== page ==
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Spain’s LGBT Movement  

Kerman Calvo and J. Ignacio Pichardo

The LGBT movement has been successful in improving the legal and social standing of sexual minorities in Spain; this includes the recognition of same-sex marriages, joint adoption, and the right to change identification in public registers. The movement has also contributed to a wider acceptance of LGBT diversity at the societal level. LGBT mobilizations in Spain started in the 1970s, with the transition toward democracy. The first political generation of activists believed in gay liberation, supported revolutionary ideas, and defended street protesting. This did not prevent activists from seeking collaboration with the state, as urgent legal action was required to end the criminalization of homosexual relations. After a decade of demobilization, a new generation of activists revamped LGBT activism in Spain during the 1990s, again with a well-defined political agenda: reacting to the devastation caused by AIDS, and also to the changes taking place in the international stage, the new “proud” generation demanded not only individual rights, but also family rights. The legalization of same-sex marriage (and joint adoption) in 2005 was the outcome of a vibrant cycle of mobilization. Contrary to some expectations, the Spanish LGBT movement has not become the victim of its own success. By shifting its attention toward the goal of substantive equality and by reaching out to new communities, the movement remains influential and vigilant against threats posed by the consolidation of new forms of conservative countermobilization.

Article

Suriname: The National Army in Politics  

Dirk Kruijt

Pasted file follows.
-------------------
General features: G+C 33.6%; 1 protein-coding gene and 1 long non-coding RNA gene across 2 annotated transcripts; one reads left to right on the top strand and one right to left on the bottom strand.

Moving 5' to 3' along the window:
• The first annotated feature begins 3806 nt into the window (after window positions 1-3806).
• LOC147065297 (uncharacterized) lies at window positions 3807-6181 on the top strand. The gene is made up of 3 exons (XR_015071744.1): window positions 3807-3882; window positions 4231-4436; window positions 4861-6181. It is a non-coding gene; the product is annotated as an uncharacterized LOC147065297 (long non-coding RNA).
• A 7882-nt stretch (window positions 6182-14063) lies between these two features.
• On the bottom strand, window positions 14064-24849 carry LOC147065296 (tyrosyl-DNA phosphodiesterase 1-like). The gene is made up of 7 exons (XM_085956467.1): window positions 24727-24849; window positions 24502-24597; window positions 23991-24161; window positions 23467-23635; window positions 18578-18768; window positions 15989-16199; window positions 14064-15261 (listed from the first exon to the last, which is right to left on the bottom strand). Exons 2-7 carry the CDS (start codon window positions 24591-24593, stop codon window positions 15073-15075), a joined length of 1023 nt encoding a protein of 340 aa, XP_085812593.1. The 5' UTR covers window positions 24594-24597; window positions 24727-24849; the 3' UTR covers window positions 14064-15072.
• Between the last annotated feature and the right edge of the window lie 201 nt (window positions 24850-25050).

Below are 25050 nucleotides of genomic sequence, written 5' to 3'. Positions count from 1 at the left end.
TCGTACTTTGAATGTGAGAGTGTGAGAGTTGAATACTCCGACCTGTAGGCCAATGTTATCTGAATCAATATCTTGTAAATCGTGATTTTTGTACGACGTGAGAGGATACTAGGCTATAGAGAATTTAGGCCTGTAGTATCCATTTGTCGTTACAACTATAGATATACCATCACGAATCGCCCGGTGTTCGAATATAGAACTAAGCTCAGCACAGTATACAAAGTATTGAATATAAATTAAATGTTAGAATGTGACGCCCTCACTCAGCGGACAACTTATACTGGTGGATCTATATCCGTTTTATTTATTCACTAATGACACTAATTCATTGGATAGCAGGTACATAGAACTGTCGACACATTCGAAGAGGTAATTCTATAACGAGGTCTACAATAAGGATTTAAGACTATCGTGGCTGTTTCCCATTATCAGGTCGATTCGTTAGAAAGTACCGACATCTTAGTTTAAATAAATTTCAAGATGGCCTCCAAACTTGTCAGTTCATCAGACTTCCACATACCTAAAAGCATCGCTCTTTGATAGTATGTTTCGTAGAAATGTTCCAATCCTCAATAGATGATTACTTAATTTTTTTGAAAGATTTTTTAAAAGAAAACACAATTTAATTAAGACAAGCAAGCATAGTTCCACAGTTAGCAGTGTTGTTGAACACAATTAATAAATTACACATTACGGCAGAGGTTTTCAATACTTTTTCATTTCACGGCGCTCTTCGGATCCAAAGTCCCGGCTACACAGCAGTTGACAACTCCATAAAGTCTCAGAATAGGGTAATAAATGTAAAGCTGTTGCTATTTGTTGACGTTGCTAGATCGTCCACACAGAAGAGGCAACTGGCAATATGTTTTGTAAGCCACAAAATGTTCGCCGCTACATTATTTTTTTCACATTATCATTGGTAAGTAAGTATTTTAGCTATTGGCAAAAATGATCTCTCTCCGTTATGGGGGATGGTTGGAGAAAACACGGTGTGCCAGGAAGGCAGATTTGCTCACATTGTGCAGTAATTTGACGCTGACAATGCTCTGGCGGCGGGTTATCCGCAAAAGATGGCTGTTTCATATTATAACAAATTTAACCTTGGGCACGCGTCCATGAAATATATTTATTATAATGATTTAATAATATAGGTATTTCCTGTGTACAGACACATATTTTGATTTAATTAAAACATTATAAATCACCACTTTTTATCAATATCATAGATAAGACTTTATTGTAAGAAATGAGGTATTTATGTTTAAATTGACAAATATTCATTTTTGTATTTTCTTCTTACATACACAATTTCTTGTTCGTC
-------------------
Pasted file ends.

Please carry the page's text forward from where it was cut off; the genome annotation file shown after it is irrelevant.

Suriname is a multiethnic society (from African, Asian, and European countries, and smaller contingents of the original indigenous peoples) formed in colonial times. After 1863, a small colonial army detachment with conscript Dutch soldiers was stationed in Suriname. The colony was provided autonomy in 1954, except for defense and foreign affairs. The same army detachment was now open for Surinamese noncommissioned officers (NCOs). Independence was obtained in 1975; the Dutch transferred all infrastructure of the colonial detachment. Suriname’s political culture was (and partially still is) based on ethnic belonging and clientelism. After independence, the government started spending big money and rumors of corruption arose. The NCOs, headed by Sergeant-Major Bouterse, staged a coup in 1980. They appointed a new civilian government but remained in control though a Military Council overseeing government. After two and a half years it generated a strong civilian opposition, supported by the students, the middle classes, and the trade unions. In December 1982, the military arrested the leaders and tortured and killed them. Between 1980 and 1987, Bouterse, now a colonel, was the de facto president as leader of the Military Council. The generally leftist but zig-zagging military government disrupted the economy. “Colombian entrepreneurs” assisted with financial support. Economic and political bankruptcy prompted the government to organize elections. The “old ethnic parties” won the election in 1987, but the army leadership remained in power. A second coup, in December 1991, was settled by general elections six months thereafter; the same ethnic parties returned to power. Armed opposition had emerged in the Maroon region. The Army, backed by paramilitary forces, organized a counterinsurgency campaign during several years of civil war. The civilian government brokered a preliminary peace agreement, but Army Chief Bouterse continued the war. Eventually the Organisation of American States mediated, resulting in a formal peace. Bouterse and his staff were discharged and became businessmen and politicians. Consecutive civilian government strongly curtailed military budgets, personnel, and equipment. Instead, they strengthened the police. In 2005, Bouterse participated in the elections with a pluriethnic political platform. His party became the largest one in parliament. He won the presidential elections in 2010 and was reelected in 2015. A Military Tribunal initiated a process against the actors of the December 1982 murders. In November 2019, the Tribunal convicted him of murder and sentenced him to 20 years in prison, without ordering his immediate arrest. The National Army, after decades of neglect, was reorganized. It is in fact an infantry battalion equipped with Brazilian armored vehicles. Brazil, Venezuela, and India supplied some assistance and training. The Coast Guard is part of the Army, as well as the Air Force which has a couple of Indian helicopters. Of the 137 countries ranked in military strength by Global Firepower (2019), Suriname is positioned at place 135. On the other hand, the country has no external enemies, although there exists a dormant frontier dispute with Guyana since the late 1960s.